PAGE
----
The 1981-82 Test versus England witnessed the Laurel and Hardy of umpires doing duty — Mumbai-based M V Gothoskar and the large Swaroop Kishen. Gothoskar in his book, The Burning Finger, writes about how the two of them were well looked after by Ajay Srimani, a cricket fan, who used to feed them ‘sandesh’ every morning in the umpires’ box. Srimani would also perform Hindu rituals before the start of play to ensure the umpires had an easy time on the field.
SUNIL Gavaskar invariably had a rough time at the Eden Gardens. In 1983-84 against the West Indies, he was dismissed off the first ball of the Test, caught Jeff Dujon b Malcolm Marshall. The next Test he played at the Eden was against England during the 1984-85 series where he was pelted with rubbish for batting at a pace, which the public frowned upon. He didn’t play the next Test hosted in Kolkata — the third Test against Pakistan. Gavaskar now though is quite at home in the city and his son Rohan played for Bengal in the Ranji Trophy.
Allan Lamb, the vital batsman, in David Gower’s English batting line-up of 1984-85, decided to entertain himself in the dying stages of the Kolkata Test back then. Since there was nothing at stake in the Test, India decided to open with Manoj Prabhakar and Ravi Shastri (who went on to open the batting for India in more serious circumstances in later years, although Shastri had already performed the opener’s role in Pakistan 1982-83). Captain Gower threw the ball to Lamb after his regular bowlers did their bit and the South African-born, feisty cricketer marked out a run-up and planned to go the Bob Willis way to deliver.
In his autobiography, Lamb wrote: “I measured out a long run and charged in with my imitation of Bob Willis. By the time I was halfway to the crease, I felt knackered and got slower before I let the ball go.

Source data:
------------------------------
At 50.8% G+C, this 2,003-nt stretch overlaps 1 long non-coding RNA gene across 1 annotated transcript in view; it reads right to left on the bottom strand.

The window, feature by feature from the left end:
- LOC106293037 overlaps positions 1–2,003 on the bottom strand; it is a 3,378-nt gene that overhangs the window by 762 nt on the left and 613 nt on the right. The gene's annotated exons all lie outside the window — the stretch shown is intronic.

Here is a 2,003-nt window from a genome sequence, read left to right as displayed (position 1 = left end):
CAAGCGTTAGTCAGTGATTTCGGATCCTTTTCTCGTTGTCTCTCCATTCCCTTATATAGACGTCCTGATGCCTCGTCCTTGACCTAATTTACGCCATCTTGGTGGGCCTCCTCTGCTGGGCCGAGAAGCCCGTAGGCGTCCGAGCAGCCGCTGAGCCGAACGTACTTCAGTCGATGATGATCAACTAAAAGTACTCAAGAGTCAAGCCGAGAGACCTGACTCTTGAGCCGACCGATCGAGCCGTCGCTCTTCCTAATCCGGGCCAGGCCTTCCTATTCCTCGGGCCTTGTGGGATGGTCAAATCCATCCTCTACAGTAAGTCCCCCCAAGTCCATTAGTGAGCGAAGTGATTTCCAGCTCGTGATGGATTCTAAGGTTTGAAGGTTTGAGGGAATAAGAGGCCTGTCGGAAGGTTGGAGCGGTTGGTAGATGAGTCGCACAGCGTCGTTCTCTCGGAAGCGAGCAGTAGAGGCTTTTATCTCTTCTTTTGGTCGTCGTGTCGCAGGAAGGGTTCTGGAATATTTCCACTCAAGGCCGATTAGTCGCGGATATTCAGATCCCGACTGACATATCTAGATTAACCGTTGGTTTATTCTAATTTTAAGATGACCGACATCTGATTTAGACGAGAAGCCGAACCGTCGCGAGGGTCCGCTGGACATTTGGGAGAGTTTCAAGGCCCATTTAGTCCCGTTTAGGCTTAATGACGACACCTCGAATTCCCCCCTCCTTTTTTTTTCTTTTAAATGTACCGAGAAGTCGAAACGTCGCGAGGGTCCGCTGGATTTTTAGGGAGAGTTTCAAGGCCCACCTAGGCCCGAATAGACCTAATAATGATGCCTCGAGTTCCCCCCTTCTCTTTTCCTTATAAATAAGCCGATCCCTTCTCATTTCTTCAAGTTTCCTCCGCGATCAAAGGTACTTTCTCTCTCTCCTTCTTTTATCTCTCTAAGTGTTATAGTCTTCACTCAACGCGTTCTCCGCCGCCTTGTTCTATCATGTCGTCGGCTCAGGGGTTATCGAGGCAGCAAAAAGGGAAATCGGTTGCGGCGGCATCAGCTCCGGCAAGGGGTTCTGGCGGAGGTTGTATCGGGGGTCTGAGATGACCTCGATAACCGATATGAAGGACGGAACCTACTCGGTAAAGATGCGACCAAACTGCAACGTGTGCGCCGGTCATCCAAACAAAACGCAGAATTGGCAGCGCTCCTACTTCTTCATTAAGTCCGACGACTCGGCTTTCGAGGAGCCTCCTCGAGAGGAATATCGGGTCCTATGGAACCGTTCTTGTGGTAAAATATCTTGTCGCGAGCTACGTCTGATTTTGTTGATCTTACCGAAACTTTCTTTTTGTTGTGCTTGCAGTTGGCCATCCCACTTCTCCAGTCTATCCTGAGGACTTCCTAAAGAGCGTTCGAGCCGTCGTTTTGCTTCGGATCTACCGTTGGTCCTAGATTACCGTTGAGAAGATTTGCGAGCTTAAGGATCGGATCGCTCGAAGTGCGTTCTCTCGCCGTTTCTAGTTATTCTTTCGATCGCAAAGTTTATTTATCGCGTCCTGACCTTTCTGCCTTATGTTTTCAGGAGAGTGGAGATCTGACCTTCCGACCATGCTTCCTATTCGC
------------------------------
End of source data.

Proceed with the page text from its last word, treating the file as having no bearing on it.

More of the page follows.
“Manoj played three different shots before he tried a fourth as the ball hit the pad. Out. Plumb lbw. It was my first and only wicket in a Test match.”
One of the most famous of Ricky Ponting’s controversies was about being thrown out of a bar in Kolkata where he allegedly misbehaved.
But what’s the story behind that night of shame? In his book Taylor and Beyond, Malcolm Knox provides an interesting build-up to the bar action where Ponting is believed to have done things which may not have gone down too well with the ladies.
Australia had lost the 1998 Kolkata Test to Mohammed Azharuddin’s India. The innings and 219-run defeat was Australia’s heaviest in 60 years. On their return to the hotel, the Aussie players headed to the bar and watched the Australian Rules Ansett Cup final played out between North Melbourne and St Kilda.
Shane Warne and Ponting had a bet and Ponting won when Warne’s St Kilda lost. After this, Ponting headed to the Equinox Club at the Peerless Inn Hotel, where Ponting later admitted that he had so much to drink that he couldn’t remember what he did.
Do you know me, Sachin?
Before the India vs Pakistan Asian Test Championship game at the Eden Gardens in 1999, rookie Shoaib Akhtar walked up to Sachin Tendulkar and asked him: “Do you know me?” When the Indian batting god replied in the negative, maverick Shoaib uttered: “You will, soon enough.” A few days later, Tendulkar did come to know more about the Pakistan speed demon when he was clean bowled for a duck.
Tendulkar’s second innings too was disappointing – run out in controversial circumstances for nine, which led to crowd disturbances. In his autobiography Controversially Yours, Shoaib said he had a bet with spinner Saqlain Mushtaq about who would dismiss Tendulkar. Shoaib won. The Test ended with Pakistan winning with no spectators watching. They were disallowed from entering because of the possibility of another riot.